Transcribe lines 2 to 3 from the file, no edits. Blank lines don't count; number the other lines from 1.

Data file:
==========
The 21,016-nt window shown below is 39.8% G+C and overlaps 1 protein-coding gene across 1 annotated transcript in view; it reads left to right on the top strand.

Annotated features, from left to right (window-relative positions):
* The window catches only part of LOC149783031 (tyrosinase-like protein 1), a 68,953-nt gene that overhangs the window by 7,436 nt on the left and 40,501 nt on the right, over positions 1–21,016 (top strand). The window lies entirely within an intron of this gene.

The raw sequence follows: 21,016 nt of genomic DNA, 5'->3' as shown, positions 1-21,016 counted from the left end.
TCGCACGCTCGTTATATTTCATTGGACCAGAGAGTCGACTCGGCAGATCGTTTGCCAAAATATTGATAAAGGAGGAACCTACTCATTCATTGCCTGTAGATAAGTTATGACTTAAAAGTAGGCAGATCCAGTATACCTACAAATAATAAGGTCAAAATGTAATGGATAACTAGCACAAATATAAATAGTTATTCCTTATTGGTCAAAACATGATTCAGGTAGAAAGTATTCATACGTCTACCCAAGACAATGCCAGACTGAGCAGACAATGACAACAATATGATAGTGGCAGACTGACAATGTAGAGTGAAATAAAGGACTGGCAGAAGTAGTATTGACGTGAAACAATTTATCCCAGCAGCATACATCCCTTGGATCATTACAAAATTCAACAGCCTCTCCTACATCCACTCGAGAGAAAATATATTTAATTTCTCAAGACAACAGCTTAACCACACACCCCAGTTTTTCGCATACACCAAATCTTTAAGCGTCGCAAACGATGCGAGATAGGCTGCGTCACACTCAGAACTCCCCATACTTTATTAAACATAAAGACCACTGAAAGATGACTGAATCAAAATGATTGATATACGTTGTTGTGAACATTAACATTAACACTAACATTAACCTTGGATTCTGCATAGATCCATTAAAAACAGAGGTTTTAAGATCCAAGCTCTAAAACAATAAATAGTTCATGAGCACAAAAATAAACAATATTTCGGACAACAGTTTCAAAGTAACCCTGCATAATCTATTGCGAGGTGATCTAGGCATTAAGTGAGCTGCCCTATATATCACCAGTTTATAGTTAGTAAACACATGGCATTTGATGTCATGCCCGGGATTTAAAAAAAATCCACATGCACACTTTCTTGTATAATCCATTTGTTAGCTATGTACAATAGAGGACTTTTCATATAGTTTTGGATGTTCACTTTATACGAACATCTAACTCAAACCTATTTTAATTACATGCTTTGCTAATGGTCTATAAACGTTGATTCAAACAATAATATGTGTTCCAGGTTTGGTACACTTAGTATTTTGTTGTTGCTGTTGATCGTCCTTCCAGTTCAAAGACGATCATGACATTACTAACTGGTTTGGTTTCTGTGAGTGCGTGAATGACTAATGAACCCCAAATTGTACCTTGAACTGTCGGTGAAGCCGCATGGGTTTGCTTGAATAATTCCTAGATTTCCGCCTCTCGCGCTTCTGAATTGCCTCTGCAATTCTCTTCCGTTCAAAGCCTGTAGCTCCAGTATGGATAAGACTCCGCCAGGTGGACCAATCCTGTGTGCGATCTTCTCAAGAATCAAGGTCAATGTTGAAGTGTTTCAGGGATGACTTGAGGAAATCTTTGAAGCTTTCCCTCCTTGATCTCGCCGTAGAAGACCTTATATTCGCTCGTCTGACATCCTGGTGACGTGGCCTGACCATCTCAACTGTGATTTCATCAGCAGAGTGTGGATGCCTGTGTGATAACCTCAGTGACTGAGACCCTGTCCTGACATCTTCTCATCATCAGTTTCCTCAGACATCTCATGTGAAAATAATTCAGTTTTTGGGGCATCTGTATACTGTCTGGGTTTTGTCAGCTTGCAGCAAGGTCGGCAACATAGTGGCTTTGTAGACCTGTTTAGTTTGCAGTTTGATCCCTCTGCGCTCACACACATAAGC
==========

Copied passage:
Annotated features, from left to right (window-relative positions):
* The window catches only part of LOC149783031 (tyrosinase-like protein 1), a 68,953-nt gene that overhangs the window by 7,436 nt on the left and 40,501 nt on the right, over positions 1–21,016 (top strand). The window lies entirely within an intron of this gene.